The Little Honey EP

It’s interesting to note that Elvis Costello has now done two duets with Lucinda Williams (first on “There’s a Story” on his Delivery Man album and now “Jailhouse Tears” on her new Little Honey album) because the two artists have exhibited similar behavioral patterns over the last few years – namely, releasing some of their best and worst work, sometimes within a single album.

Anyone who heard West, Lucinda’s last album, was wise to just throw it out after the cringe-inducing “Come On” (the song is a dis to some ex-lover and rather than simply stating, “You couldn’t even make me come”, Ms. Williams tried to make it all cute and punny. Given the strength of her voice and songwriting, it should’ve been easy for her to be so boldly graphic, but what can you do? The song took the whole album down with it) and then you were probably stuffed up with trepidation upon the release of Little Honey. Well, like Elvis Costello’s most recent offering (Momofuku), Little Honey has both reasons to be encouraged and reasons to shake your head in disapproval.

The album starts off nothing short of awesome. The first 8 tracks of the album are really great, some of Williams’ finest work to date, not overwrought or given to her any of her worst excesses. And that’s when you get to “Knowing,” which starts off a long, steep plummet into the meandering, overlong stuff that sunk West. Literally every song after “Jailhouse Tears” is a stinker, especially the ill-advised (and slowed down! Why the fuck would you slow down a cover of an AC/DC song?) finale: a cover of AC/DC’s “It’s a Long Way to the Top”.

But there’s kind of encouraging news here: you can just pretend the album ends with “Jailhouse Tears,” making Little Honey an 8-song EP instead of the bloated 13 track half-monstrosity it is.  In which case, Little Honey is transformed from a mostly good album brought down to mediocrity by its last 5 songs into one of the best EPs of the year and a real return to form for Lucinda Williams. Well done!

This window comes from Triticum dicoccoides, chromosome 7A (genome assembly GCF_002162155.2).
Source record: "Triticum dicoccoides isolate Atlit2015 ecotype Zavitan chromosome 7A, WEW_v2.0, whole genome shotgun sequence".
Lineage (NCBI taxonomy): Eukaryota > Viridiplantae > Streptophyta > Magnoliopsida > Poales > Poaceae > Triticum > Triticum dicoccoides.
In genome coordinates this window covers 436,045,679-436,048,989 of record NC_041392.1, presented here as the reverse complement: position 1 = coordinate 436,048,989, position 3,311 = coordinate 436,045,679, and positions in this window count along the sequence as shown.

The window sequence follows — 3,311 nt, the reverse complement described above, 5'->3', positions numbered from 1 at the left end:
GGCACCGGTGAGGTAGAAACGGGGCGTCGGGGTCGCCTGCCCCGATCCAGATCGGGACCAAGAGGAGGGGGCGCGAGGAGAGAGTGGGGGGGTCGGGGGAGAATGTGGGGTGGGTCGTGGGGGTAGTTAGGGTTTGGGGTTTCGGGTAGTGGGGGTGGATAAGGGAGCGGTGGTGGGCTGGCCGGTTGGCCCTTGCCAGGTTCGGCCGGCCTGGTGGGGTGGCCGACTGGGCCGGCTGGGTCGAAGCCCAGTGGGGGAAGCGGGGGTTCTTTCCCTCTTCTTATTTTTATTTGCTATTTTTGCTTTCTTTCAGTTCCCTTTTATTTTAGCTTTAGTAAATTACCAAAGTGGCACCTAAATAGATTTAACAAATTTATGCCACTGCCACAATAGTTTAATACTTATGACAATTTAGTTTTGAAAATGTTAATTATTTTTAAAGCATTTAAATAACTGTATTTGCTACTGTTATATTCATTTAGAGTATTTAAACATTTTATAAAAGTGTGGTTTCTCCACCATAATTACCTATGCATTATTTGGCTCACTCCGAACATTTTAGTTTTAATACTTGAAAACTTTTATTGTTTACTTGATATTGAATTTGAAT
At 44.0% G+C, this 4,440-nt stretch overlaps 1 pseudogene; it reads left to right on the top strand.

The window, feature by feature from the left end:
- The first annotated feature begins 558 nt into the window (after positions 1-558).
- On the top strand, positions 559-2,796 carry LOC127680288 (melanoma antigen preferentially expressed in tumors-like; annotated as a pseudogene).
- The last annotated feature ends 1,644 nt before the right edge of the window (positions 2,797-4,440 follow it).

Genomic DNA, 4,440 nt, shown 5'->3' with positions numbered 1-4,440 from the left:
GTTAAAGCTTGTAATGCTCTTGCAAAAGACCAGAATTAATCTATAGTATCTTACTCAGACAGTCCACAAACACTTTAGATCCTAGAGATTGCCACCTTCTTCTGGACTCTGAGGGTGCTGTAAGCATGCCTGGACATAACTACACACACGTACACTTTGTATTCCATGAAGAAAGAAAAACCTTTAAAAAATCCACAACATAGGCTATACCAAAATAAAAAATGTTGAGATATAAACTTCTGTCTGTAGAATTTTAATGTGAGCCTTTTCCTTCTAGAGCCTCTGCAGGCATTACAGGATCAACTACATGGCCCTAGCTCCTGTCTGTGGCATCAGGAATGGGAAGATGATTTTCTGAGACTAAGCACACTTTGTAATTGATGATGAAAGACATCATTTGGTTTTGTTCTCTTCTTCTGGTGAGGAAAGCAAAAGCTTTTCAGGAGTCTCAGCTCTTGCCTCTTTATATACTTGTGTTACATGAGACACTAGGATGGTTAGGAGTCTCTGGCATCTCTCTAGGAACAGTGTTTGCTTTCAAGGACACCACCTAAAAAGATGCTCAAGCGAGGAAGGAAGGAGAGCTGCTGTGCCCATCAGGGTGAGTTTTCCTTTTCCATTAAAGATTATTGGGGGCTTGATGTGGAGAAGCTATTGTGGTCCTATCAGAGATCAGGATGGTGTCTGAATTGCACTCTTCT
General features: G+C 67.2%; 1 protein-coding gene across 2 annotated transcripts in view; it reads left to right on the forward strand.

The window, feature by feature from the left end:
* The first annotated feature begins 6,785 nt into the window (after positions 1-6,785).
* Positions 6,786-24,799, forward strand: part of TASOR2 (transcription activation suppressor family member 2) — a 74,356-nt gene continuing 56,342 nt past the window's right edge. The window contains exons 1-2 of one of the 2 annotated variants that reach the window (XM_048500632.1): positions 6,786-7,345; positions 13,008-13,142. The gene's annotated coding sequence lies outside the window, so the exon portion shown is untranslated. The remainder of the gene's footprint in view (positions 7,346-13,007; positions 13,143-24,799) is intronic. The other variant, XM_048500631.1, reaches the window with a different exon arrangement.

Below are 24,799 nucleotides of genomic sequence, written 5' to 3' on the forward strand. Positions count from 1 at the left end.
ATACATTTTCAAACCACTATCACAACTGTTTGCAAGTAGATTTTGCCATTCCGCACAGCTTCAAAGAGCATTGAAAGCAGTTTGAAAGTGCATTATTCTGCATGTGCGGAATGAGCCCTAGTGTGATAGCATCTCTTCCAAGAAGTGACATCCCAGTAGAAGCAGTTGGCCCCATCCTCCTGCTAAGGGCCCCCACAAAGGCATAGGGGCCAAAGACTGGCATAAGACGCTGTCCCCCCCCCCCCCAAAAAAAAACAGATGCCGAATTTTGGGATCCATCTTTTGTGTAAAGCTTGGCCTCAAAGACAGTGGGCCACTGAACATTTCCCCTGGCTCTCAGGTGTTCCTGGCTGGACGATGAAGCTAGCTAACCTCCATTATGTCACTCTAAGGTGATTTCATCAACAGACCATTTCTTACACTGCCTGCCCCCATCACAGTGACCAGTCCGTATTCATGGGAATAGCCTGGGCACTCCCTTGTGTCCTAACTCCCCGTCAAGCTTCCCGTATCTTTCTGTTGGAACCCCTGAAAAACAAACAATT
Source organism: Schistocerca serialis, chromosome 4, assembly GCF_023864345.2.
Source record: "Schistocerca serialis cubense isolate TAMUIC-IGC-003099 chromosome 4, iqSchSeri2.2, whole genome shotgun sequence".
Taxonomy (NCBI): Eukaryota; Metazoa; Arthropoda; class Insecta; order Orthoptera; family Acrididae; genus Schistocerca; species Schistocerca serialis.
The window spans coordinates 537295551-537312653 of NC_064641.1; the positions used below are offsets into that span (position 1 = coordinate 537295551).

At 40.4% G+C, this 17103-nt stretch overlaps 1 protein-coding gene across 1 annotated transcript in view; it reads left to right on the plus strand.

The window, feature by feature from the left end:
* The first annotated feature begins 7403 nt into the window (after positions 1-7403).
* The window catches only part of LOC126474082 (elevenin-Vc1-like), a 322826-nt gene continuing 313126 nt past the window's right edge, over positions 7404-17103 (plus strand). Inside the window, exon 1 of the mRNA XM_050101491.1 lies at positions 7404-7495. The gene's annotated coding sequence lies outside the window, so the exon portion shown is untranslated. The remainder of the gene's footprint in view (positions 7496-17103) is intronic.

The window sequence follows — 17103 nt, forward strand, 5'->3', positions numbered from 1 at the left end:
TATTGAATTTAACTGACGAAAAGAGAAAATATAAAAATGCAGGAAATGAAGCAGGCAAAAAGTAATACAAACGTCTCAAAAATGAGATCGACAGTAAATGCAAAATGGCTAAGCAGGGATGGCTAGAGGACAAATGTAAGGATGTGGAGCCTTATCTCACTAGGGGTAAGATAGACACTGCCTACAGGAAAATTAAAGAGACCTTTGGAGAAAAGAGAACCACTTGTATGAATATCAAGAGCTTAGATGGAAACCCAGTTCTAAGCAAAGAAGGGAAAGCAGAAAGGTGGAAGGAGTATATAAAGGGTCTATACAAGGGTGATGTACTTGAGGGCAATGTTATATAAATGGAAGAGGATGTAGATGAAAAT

“I’ve found the love I’ve been looking for,” she sings on EP-opener “Real Love.” And she found it “standing behind an electric guitar.” Now, anyone who has ever held an electric guitar and played one (assuming it was of any quality at all) knows exactly what she’s talking about here.  “Real Love” incorporates Lucinda Williams’ tendency to see no line separating country and rock, which is why her best stuff sounds a lot like early Rolling Stones stuff.  And, much like the Stones themselves, Williams would perhaps be best served by making sure she starts off every day listening to Exile on Main Street and then saying, “Oh yeah. I should sound like that.”

You can’t blame Lucinda Williams (or Elvis Costello for that matter) for wanting to expand her sound and try new sonic experiments but you also shouldn’t have to pay for the experiments when they go horribly awry. Perhaps the answer is for Williams and Costello to team up and just record an album together. They could check and balance one another into producing something of enormous quality. Or… they could enable each other into producing one of the most unlistenable pieces of shit in modern history (second only to whatever the Dandy Warhols do next).

It’s always more frustrating when an artist who has blown your fucking mind in the past produces embarrassingly crappy work. For example, when Fall Out Boy produces a shitty album (and they’ve produced nothing but shitty albums), I don’t sweat it. That’s a band that has never done anything but making infuriatingly awful music. But Lucinda Williams made Carwheels on a Gravel Road. That’s one of the best albums of the last twenty years. So when she makes stuff like West and the back end of Little Honey, it’s way worse than knowing that Fall Out Boy is going to release another album soon. I expect them to suck and I expect Lucinda Williams to rock. She still mostly does, especially if you ignore everything on Little Honey after “Jailhouse Tears.”

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